And so to that end, we use concepts and methodologies that used to be in the exclusive domain of the left. You won’t find conservatives talking about the existence of patriarchy, or about power relations and social dynamics, but since those terms aren’t necessarily paired with liberal conclusions, we just re-appropriate them for our own ends. That trend is completely absent in mainstream conservatism.
Patriarchy is too controversial. At best, they just want to avoid when they can and slide it under the table, or send to the gulags anyone who dares discuss race, genetics, heavy paternalism, IQ, immigration, elitism, or gender relations in a manner that would be rejected by the progressive consensus (see: Handle’s list on The Purged). Jason Richwine is a classic example just in this past year of how conservative institutions are wont to dispose of their figures, even in spite of the fact that Richwine’s doctoral dissertation at Harvard was approved by Jencks, Zeckhauser, and Borjas. To be Richwined is now a verb.
The left won’t throw their own under the bus—conservatives will, but under the pressure of remaining viable in the mainstream, not out of any noble sentiments. Liberals are never openly anti-science, nor do most of them mean to be. They just point to things they don’t like and cry, “That, that right there, is not science!” This process occurs at the beginning virtually every significant paradigm shift in science and other academic fields. Academics are academics, but academics are still herd animals.
There’s a whole lot else: skepticism about third world immigration, the idea that there exists no universal governing structure suited for every polity, a respect for the adaptive efficiency of spontaneous orders in the form of traditional social institutions, population genetics, deconstruction of democracy (as it incentivizes group conflict, etc.). A lot of our writing is just pointing out the cognitive dissonance between, say, homosexuality as genetic and heritable, but other traits like violence, stupidity, impulsiveness, etc. are completely cultural or environmental in origin.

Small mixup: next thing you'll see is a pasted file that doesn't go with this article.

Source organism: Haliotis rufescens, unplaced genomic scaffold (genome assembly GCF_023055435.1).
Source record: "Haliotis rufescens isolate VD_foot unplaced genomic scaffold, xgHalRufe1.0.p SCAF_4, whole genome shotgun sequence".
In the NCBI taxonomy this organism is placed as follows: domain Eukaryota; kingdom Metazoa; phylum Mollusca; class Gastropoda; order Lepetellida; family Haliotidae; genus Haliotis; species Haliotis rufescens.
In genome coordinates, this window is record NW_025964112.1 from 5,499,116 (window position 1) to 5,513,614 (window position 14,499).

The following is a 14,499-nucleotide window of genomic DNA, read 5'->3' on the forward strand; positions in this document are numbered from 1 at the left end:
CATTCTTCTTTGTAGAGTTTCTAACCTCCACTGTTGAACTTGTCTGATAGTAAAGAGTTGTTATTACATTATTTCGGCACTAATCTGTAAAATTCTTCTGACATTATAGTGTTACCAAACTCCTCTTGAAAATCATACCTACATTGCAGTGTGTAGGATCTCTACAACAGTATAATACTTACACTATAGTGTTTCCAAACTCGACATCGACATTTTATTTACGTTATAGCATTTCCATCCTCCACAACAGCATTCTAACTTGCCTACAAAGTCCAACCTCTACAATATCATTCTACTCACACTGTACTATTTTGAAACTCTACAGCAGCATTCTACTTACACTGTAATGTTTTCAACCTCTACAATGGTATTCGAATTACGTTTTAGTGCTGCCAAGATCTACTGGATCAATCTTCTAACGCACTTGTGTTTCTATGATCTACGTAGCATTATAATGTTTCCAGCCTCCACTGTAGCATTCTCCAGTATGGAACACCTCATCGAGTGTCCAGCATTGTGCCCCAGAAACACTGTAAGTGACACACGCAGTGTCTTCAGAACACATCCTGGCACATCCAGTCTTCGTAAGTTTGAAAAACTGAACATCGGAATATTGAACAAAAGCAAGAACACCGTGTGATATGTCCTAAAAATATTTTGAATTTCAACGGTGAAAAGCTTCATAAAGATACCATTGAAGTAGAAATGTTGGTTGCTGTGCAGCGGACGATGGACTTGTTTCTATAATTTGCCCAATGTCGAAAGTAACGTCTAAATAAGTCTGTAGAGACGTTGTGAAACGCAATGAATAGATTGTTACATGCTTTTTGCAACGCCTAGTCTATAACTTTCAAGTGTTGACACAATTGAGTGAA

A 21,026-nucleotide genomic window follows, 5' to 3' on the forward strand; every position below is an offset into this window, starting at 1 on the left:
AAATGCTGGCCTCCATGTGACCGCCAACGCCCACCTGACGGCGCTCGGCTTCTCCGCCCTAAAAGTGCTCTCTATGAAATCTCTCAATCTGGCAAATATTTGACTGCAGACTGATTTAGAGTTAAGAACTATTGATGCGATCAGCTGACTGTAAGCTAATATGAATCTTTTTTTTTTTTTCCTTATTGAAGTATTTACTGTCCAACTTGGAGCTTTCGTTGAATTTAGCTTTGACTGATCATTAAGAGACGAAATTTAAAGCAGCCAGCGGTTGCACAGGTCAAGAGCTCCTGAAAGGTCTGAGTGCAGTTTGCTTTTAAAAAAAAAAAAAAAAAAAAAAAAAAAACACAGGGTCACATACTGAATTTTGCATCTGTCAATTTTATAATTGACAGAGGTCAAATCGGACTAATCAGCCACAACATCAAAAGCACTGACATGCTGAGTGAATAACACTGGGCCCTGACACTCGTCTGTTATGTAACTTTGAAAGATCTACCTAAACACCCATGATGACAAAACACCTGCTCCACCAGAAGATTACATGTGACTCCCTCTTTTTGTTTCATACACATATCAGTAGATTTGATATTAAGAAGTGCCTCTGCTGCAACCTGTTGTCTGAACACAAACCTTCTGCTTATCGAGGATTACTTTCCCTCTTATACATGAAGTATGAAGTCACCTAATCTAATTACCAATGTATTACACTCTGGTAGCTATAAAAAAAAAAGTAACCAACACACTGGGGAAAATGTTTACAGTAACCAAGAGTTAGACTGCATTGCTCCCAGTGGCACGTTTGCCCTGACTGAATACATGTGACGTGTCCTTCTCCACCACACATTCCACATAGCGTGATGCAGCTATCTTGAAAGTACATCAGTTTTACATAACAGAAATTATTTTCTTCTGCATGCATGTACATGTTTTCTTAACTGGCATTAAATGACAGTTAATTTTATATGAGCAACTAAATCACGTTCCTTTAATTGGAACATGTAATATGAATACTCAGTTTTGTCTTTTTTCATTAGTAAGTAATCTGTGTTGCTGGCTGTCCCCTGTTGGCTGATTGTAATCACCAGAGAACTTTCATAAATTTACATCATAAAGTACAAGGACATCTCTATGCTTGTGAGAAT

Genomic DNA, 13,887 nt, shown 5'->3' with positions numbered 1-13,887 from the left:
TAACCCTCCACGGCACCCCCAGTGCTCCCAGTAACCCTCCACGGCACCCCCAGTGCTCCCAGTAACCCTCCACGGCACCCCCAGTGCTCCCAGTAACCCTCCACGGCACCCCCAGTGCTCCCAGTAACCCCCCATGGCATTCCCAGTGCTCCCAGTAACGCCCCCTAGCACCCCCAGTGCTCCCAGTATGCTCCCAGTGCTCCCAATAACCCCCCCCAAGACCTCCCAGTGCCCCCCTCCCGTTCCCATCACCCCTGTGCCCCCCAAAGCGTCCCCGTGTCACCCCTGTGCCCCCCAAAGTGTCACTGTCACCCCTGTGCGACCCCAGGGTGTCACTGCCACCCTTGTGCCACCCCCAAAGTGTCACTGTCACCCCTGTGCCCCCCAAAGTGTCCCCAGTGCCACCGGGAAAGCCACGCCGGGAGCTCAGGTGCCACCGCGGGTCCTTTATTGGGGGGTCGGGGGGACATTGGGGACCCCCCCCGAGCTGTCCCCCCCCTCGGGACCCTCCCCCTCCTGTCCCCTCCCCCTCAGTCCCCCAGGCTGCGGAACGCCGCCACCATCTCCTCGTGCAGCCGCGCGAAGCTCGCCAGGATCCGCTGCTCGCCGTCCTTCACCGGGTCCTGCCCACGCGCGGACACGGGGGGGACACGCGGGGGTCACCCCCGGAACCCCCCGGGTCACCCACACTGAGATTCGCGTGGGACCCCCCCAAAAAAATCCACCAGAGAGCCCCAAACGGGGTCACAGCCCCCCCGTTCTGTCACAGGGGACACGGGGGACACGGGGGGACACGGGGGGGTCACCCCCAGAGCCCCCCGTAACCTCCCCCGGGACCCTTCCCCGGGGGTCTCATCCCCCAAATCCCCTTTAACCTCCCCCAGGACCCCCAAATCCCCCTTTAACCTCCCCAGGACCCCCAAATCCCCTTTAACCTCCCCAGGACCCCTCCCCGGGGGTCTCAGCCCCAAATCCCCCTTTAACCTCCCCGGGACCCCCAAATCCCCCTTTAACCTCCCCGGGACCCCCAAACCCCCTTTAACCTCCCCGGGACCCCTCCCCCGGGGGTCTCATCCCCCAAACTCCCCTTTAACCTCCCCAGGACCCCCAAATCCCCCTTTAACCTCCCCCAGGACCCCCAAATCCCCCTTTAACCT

Or that the science is always infallibly perfect on left wing issues, but always uncertain/horribly wrong on right wing issues. Or that the government should be trusted when pushing liberal issues, but the bipolar, two-faced Government of Janus suddenly turns irredeemably ‘fascist’ and deceptive when pushing what are traditionally thought to be issues on the right.
Or the stereotype that people who use stereotypes are dumb. Or the lectures about how science is continually uncertain and in constant progress, and that we ought to be skeptical (if not downright hostile) of meta-ethical foundations, but global warming just is true, and treating the sexes differently is just obviously and forever immoral, and consequently will not be tolerated. Stamp stamp stamp.
Democracy is good, democracy is great, and it correlates with X, Y, Z good things, such that without democracy we wouldn’t have those good things. It’s startling to think that democracy as an independent variable might not have been chosen correctly. Is Japan a nice place because it has democracy, or because it has the rule of law? Is power held by the people, or is it held by the permanent civil service, in which senators and congressmen are sneered at as transients? Is it democracy, or is it capitalism as implemented by a particular race?
The return criticism that we’re just all self-interested, white males intent on ruling everyone else ignores that (1) white males already rule very comfortably, and (2) that if we were looking for a political programme more consonant with our base interests, we’d probably be anarcho-capitalists. Unrestricted capitalism seems to me to be best for individualists, and those with creative intelligence, a good work ethic, and high IQs.
Neoreaction is about understanding that demographics within polities are composed of more than just the far-right side of the IQ distribution, and that governance should be engaged in with an aim towards the common good, not just the good of the merchant class, or the good of the intelligentsia, but the good of society as a whole.